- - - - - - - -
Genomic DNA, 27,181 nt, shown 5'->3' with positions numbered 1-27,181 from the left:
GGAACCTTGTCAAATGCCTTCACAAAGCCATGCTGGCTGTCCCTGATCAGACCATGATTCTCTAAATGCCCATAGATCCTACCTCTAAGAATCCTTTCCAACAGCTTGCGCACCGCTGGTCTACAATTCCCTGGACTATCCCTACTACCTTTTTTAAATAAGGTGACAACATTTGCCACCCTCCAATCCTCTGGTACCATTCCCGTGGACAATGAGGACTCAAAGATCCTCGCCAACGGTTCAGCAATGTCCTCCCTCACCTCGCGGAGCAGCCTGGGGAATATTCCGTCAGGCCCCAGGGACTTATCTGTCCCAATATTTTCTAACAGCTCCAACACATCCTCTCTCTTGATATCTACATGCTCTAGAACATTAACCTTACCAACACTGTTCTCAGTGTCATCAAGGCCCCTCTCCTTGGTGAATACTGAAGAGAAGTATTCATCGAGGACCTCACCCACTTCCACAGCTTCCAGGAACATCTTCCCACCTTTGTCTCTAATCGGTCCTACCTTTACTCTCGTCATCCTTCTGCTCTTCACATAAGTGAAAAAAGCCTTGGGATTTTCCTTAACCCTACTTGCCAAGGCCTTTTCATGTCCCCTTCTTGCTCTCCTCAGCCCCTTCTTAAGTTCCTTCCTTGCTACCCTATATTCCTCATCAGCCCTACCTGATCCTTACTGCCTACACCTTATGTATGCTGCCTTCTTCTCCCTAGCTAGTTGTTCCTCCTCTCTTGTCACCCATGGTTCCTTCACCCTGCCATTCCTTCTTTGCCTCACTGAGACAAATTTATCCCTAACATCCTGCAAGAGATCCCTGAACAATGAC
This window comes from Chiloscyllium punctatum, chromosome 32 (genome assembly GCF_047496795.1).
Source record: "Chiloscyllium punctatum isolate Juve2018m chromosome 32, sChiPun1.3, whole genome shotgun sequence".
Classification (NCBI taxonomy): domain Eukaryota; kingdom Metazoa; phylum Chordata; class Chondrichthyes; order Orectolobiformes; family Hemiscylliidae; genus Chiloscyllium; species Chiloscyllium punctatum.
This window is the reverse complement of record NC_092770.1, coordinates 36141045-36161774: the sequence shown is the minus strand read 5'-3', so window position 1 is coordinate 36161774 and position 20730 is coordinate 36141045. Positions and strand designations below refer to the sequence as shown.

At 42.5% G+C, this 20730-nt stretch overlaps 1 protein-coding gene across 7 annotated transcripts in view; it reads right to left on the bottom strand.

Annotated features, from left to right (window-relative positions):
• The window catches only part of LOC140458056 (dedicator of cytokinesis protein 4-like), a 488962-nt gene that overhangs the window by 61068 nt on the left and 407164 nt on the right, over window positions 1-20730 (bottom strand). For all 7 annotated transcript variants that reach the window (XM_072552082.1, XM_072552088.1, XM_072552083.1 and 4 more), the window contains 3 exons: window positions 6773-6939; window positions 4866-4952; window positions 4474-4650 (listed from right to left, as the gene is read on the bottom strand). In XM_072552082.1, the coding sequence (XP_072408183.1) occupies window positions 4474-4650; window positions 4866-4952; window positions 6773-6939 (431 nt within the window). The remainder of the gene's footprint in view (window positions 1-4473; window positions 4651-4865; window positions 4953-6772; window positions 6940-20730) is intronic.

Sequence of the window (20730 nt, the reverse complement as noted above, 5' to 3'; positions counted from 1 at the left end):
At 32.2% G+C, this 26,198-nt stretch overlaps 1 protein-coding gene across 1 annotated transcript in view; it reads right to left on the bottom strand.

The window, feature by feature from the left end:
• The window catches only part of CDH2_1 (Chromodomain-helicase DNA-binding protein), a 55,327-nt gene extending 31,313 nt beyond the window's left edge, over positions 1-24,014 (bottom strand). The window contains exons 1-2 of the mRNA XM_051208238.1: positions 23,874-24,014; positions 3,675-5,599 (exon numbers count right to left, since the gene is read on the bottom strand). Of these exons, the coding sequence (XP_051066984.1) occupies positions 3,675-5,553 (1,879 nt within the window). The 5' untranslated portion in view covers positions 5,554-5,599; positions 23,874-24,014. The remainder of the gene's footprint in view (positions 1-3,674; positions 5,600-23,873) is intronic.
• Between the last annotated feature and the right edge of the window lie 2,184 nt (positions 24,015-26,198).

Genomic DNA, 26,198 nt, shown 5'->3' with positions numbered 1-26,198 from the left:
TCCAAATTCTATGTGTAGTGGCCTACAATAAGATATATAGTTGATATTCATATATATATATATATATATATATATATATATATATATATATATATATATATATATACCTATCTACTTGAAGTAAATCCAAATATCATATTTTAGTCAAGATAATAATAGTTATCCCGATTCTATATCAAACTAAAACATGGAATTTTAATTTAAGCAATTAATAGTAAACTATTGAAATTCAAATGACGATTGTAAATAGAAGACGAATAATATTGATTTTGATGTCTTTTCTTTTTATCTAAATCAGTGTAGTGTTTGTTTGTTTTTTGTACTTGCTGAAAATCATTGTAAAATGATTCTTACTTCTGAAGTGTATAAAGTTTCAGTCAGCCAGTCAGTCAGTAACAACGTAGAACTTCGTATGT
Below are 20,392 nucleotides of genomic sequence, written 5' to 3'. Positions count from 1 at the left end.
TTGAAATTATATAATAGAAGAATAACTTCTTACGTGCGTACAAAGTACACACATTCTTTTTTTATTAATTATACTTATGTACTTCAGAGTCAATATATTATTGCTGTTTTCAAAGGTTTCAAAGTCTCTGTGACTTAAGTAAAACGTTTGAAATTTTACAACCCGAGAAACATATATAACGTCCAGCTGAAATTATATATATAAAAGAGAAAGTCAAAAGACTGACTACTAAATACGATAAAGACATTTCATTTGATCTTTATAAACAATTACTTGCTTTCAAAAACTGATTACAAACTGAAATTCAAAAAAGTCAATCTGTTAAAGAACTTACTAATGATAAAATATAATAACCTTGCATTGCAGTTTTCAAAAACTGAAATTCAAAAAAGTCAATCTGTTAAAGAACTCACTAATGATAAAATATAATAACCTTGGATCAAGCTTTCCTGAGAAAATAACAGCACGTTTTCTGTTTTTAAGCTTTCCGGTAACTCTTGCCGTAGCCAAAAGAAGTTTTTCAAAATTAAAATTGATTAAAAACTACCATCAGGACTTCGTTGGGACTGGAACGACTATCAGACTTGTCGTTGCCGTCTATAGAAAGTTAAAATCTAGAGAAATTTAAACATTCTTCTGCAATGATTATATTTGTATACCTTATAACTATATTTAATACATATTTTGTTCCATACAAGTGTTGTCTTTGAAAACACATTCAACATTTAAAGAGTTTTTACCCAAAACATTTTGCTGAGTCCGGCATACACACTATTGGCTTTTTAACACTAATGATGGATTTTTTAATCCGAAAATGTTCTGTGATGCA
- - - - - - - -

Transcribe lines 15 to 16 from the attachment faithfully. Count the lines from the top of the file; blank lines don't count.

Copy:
Genomic DNA, 26,198 nt, shown 5'->3' with positions numbered 1-26,198 from the left:
TCCAAATTCTATGTGTAGTGGCCTACAATAAGATATATAGTTGATATTCATATATATATATATATATATATATATATATATATATATATATATATATATATATATACCTATCTACTTGAAGTAAATCCAAATATCATATTTTAGTCAAGATAATAATAGTTATCCCGATTCTATATCAAACTAAAACATGGAATTTTAATTTAAGCAATTAATAGTAAACTATTGAAATTCAAATGACGATTGTAAATAGAAGACGAATAATATTGATTTTGATGTCTTTTCTTTTTATCTAAATCAGTGTAGTGTTTGTTTGTTTTTTGTACTTGCTGAAAATCATTGTAAAATGATTCTTACTTCTGAAGTGTATAAAGTTTCAGTCAGCCAGTCAGTCAGTAACAACGTAGAACTTCGTATGT